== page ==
We have to remember the failure of the legislative process in 2012 and the next year: “It is important to note at this point that the revenue increasing offsets included in the 2013 tax plan were nowhere near as comprehensive as the revenue raising offsets in Governor Brownback’s original 2012 tax reform proposal. It was this discrepancy in revenue raising offsets and the failure to rein in state spending that would ultimately lead to revenue problems for Kansas down the road.”
Credit downgrades are a sign of a mismatch between revenues and expenses. Those who want more spending say the downgrades are caused by a lack of revenue, but we could have cured the mismatch by reforming spending, too: “Contrary to this popularly reported narrative, Moody’s cited much more than just recent tax cuts as the rationale for a downgrade, specifically failure to reduce spending to offset tax cuts, pension liabilities and state debt.
The purpose of tax cuts? Let us keep more resources in the productive private sector: “It is certainly true that in the years following the tax reductions, Kansas did experience lower revenue collections, even lower than what had been projected. But, part of the goal of the Kansas tax reform was to reduce the amount of money taken in by state government and enhance the resources available to the private sector. Importantly, however, was the resistance to any meaningful spending reductions. Even as the 2012 tax reductions were projected to let Kansans keep $4.5 billion more of their own money, the state increased spending in 2012 by $432 million.”
Would more taxes help the Kansas economy? “In a late 2012 literature review on this topic, William McBride, former Chief Economist for the Tax Foundation, found that of 26 peer-reviewed academic studies since 1983, only three fail to find a negative effect on economic growth from taxes.”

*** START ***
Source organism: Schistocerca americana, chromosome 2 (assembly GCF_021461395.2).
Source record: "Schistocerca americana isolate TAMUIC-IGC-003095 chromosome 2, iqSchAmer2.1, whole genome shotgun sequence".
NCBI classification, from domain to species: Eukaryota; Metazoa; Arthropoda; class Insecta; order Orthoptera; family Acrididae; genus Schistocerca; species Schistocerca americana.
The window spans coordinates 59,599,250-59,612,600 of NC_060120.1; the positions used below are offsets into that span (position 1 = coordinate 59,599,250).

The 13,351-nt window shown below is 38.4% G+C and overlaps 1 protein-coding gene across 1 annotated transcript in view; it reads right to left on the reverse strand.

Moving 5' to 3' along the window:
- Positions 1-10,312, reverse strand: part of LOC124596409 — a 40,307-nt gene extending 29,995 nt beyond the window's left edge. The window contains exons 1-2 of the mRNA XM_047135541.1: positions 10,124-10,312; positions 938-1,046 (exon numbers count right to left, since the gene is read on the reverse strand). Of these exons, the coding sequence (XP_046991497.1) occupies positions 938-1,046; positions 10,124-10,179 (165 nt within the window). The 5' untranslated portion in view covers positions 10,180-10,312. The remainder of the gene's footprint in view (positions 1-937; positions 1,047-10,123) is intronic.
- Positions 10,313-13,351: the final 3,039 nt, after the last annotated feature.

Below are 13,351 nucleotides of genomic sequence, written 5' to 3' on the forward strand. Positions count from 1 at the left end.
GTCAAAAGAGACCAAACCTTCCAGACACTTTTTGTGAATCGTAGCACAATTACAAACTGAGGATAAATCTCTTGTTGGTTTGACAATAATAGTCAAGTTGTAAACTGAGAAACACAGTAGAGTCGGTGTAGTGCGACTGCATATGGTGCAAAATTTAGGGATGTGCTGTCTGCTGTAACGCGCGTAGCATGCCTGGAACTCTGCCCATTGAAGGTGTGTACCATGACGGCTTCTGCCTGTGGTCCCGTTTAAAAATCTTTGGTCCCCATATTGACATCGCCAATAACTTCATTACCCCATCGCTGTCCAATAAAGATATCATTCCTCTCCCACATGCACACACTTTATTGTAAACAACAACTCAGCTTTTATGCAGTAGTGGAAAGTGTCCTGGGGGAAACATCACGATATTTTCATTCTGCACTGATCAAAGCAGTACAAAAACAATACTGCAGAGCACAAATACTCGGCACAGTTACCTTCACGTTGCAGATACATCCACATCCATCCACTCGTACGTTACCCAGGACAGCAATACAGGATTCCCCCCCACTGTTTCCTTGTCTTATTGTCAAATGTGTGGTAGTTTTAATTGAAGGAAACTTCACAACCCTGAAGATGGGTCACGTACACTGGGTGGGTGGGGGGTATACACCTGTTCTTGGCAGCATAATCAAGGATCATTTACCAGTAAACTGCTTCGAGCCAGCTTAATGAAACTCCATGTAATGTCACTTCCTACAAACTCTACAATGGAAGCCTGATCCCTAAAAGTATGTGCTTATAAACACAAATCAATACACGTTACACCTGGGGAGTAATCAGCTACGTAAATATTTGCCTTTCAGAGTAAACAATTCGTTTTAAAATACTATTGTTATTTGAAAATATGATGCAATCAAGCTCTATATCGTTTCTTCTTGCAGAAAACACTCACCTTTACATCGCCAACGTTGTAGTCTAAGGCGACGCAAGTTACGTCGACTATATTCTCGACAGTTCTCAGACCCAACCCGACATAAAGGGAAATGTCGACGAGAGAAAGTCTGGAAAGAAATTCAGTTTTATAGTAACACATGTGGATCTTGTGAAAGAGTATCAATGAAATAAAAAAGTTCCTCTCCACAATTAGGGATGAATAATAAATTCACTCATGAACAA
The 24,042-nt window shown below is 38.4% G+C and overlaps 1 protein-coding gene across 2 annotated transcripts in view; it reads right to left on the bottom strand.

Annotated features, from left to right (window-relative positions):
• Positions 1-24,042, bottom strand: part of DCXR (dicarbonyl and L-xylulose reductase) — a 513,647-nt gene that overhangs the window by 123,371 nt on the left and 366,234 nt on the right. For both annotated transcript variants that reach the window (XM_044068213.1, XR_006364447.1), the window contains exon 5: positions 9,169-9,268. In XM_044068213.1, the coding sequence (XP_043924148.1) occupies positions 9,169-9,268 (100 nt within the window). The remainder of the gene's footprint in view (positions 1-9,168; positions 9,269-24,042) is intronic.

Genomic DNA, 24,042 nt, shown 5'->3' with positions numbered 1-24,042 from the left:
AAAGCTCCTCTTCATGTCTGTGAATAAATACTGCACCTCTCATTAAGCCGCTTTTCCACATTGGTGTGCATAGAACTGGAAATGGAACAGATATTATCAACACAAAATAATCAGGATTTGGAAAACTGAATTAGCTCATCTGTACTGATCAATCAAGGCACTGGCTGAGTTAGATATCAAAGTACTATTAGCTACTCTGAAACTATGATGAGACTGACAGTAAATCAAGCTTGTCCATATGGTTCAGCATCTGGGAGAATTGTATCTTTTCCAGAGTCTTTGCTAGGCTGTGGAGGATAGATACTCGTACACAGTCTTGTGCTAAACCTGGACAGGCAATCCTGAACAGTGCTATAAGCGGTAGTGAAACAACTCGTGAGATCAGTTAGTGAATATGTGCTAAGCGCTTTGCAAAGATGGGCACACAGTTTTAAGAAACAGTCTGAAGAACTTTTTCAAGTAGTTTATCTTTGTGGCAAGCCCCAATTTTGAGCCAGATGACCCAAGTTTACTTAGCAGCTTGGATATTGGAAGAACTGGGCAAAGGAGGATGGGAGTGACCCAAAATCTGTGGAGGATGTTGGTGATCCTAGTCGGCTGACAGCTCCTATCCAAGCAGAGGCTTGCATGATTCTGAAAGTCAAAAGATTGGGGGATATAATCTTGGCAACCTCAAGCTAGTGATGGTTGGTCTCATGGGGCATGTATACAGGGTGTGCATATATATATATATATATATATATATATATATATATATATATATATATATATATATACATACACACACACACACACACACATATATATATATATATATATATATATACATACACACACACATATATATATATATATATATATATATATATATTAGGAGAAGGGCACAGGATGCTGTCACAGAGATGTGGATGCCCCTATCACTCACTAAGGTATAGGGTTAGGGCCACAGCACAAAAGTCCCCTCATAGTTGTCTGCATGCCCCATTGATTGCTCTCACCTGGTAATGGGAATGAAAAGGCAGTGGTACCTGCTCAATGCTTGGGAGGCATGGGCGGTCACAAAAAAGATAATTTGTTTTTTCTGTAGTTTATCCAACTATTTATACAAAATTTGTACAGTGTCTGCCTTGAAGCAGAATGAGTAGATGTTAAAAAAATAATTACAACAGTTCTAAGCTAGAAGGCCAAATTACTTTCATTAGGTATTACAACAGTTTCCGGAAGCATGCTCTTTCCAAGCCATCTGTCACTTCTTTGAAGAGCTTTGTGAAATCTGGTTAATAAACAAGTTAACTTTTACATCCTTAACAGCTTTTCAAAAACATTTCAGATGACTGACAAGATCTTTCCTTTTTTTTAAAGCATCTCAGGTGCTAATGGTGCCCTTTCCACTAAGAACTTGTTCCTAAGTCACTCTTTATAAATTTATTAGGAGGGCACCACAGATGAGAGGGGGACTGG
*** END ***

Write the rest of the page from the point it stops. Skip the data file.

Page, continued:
The 2015 legislative session: “A block of legislators held out for reductions in the cost of government rather than tax increases but they were unable to get a majority. … The final plan that passed both houses and was signed by Governor Brownback included two main tax increases. The state raised the cigarette tax by 50 cents per pack and increased the sales tax rate from 6.15 percent to 6.5 percent. The two tax increase proposals added up to $384 million in new state revenue and were bolstered by $50 million in spending cuts, although there was still a net increase in spending.”
Our legislature failed the people of Kansas: “The first lesson to glean from the Kansas experience is that politics affects policy. The final reforms that passed in 2012 were not the reforms that anybody wanted. Specific tax reform ideas are easily diluted and changed, and without the political will to fix imperfect reforms, unintended consequences can be difficult to avoid.”
Then, politicians should be so boastful. Don’t overpromise. (Ask Barack Obama about that. He said if we don’t pass the ARRA stimulus bill, the unemployment rate would rise above a certain level. Well, the stimulus passed, the unemployment rate went above that level, and it was several years before it fell below. In other words, unemployment was worse with the stimulus than Obama said it would be without the stimulus.) “The second important lesson that can be learned from the Kansas experience is economic growth resulting from bold tax reductions takes time. Governor Brownback’s previous comments about the Kansas tax reforms being ‘a shot of adrenaline’ to the state’s economy continued to hound him throughout the ups and downs of revenue and economic reports. Setting expectations too high or too early can make pushing forward with future reforms nearly impossible, while setting unrealistic expectations can lead to the unwinding of sound economic reforms.”
Finally: “Even though the tax reductions improved economic growth, the lack of commensurate spending reductions led to trouble for the state’s budget. Budget shortfalls and tough negotiations about possible tax increases mean uncertainty for businesses and families, which can hamper some of the positive economic effects of decreasing taxes.”